February 2020 Update

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It’s time again for an update on our progress over the last quarter. While last September and October were busy with events, the recent couple of months we spent some time working on our Testnet. We’re getting ready to engage with the community again in several up-coming events:

But let’s have a look what happened so far.

Roadmap Update

Testnet Explorer

To explore and interact with our testnet we launched a MetaMask compatible Testnet explorer. Importantly it visualized the current BlockQuick Proof-Of-StakeWork power distribution.

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Web3 Diode Gateway

In order to allow easier demoing and quick experiencing of the network we have also launched an Web3 gateway that allows proxying traffic directly into the Diode-Mesh-Network without the need to install a client locally. We’re offering a SOCKS5 based raw traffic service that allows using any data service such as SSH or FTP and a HTTP forwarder that proxies web content when offered by the devices.

All devices are addressable into the gateway using their Ethereum Address in hex format under the gateway domain diode.link and diode.ws

https://<Ethereum Address>.diode.link

For example we have setup a Webcam on a Raspberry-Pi with a Webinterface exposed through the Diode Meshnetwork here: https://0xc206e1255cbace8ba904daa259d7a5b7f90e2d50.diode.link

You can also use the Testnet Explorer to explore more information about this device 0xc206e1255cbace8ba904daa259d7a5b7f90e2d50 such it’s Fleet Contract

When you want to use the Gateway for your own devices just ensure that the ports you want to expose - such as 80 for http - are accessible by the Gateway. The Gateway is running its own Diode Client with its own identity 0x84c485c62cdd878ce795aa90f269f84b5ae4fa0e. So put access for the ports you want to make accessible through the gateway either to public or you add the Gateway Address to your private or protected group:

public

Public access makes for anything you publish through the gateway most sense, because the gateway also exposes it publicly. Just use the -public flag with the port number mapping:

diode_go_client publish -public 80:80

private

For private access you have to add the address of the gateway in the command line state used to start the diode client, like this:

diode_go_client publish -private 80:80@0x84c485c62cdd878ce795aa90f269f84b5ae4fa0e

protected

For protected mode first add the gateway address 0x84c485c62cdd878ce795aa90f269f84b5ae4fa0e to your fleet on https://diode.io/testnet/#/fleets

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diode_go_client publish -public 80:80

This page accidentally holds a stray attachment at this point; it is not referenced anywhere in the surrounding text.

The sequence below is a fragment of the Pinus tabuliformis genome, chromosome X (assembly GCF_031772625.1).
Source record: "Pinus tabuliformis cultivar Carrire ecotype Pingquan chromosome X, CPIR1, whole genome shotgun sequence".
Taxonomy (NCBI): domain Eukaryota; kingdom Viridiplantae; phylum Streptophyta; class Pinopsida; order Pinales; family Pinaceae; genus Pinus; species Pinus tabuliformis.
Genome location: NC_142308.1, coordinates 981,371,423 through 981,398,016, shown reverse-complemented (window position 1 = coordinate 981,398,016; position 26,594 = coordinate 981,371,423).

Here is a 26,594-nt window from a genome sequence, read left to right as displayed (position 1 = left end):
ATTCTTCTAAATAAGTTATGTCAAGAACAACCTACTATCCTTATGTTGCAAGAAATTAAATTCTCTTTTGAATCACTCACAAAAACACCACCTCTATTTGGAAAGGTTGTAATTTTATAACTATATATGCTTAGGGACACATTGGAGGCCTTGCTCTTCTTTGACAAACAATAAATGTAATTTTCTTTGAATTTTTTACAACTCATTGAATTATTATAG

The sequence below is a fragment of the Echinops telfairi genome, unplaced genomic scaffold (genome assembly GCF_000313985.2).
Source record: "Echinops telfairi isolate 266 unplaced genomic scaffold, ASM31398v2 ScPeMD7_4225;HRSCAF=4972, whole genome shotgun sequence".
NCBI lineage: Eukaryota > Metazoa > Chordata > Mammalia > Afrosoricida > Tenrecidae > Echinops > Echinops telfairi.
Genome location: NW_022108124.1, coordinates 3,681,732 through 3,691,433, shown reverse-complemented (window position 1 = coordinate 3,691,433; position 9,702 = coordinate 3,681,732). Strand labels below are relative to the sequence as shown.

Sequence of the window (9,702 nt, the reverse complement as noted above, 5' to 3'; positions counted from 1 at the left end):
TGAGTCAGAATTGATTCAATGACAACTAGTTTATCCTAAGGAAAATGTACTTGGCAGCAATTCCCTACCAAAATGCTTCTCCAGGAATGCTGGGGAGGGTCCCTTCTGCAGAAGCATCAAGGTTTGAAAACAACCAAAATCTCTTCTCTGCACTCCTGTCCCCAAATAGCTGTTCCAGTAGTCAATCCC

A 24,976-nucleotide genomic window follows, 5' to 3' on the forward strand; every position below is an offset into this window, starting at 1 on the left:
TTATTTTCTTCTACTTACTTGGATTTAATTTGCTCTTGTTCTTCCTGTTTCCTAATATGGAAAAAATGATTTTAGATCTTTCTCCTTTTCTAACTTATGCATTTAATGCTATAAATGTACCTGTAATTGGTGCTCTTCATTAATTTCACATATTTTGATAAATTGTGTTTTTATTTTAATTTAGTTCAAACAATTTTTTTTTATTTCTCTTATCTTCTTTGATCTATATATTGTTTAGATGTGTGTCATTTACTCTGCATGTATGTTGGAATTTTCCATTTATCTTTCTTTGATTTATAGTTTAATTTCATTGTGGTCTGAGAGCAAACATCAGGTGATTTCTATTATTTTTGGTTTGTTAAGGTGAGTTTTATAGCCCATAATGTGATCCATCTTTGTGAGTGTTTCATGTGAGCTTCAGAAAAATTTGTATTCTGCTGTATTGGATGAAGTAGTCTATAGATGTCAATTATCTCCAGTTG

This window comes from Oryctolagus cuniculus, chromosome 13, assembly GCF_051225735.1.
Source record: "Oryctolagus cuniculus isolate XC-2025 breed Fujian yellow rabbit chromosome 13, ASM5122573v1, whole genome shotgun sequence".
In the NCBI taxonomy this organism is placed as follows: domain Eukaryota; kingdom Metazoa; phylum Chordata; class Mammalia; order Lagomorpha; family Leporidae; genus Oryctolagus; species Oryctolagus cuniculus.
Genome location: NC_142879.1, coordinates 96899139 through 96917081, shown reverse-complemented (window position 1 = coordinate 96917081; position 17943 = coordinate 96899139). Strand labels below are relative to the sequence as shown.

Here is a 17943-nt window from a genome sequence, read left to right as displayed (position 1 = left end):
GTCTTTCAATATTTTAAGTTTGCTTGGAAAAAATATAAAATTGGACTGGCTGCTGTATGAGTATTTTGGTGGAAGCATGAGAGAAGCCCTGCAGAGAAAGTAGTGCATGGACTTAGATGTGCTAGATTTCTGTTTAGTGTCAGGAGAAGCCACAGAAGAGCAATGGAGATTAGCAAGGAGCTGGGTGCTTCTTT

Fleet Interface

As part of our Testnet Explorer we have also launched a Fleet Development Interface. It automates the process of deploying the initial reference contract using MetaMask and adding devices. Before it was only possible from the command line using the Ethereum RPC API. If you don’t have a fleet contract yet it will offer to create one.

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Simple Blockchain Name System (BNS) Contract

For creating human readable links instead of above hex based addresses we deployed a simple BNS Contract on the Diode testnet. This is also exposed in the Explorer via the BNS tab and can be used to register short domain names such as for our webcam, that is also reachable via https://betahaus-berlin.diode.link/

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If you feel curious about trying it yourself checkout our tutorial on how to setup Metamask.

Client Updates

We’re constantly improving the go reference implementation and have archived a major milestone, by implementing a near optimal BlockQuick negotiation between server and client. Also more visibly the command line interface has been updated to make secure publishing of ports straight forward.

The client now supports three different permission levels for network ports:

  • Private: Only accessible by individually assigned Ethereum Addresses
  • Protected: Accessible by all members of the same Fleet
  • Public: Accessible by anyone.

You can checkout the full list of command line parameters here in our new docs.

Uptime Monitor

While were developing the BlockQuick clients and making further changes we’re keeping score based on the uptime of deployed devices. For this we have created a testnet status dashboard that keeps track of the uptime of two selected devices. Over the coming weeks as we roll out new releases this will be our continous score board.

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Documentation

Last but not least we have started a new documentation section on our website and will be adding guides and references over the next quarter.

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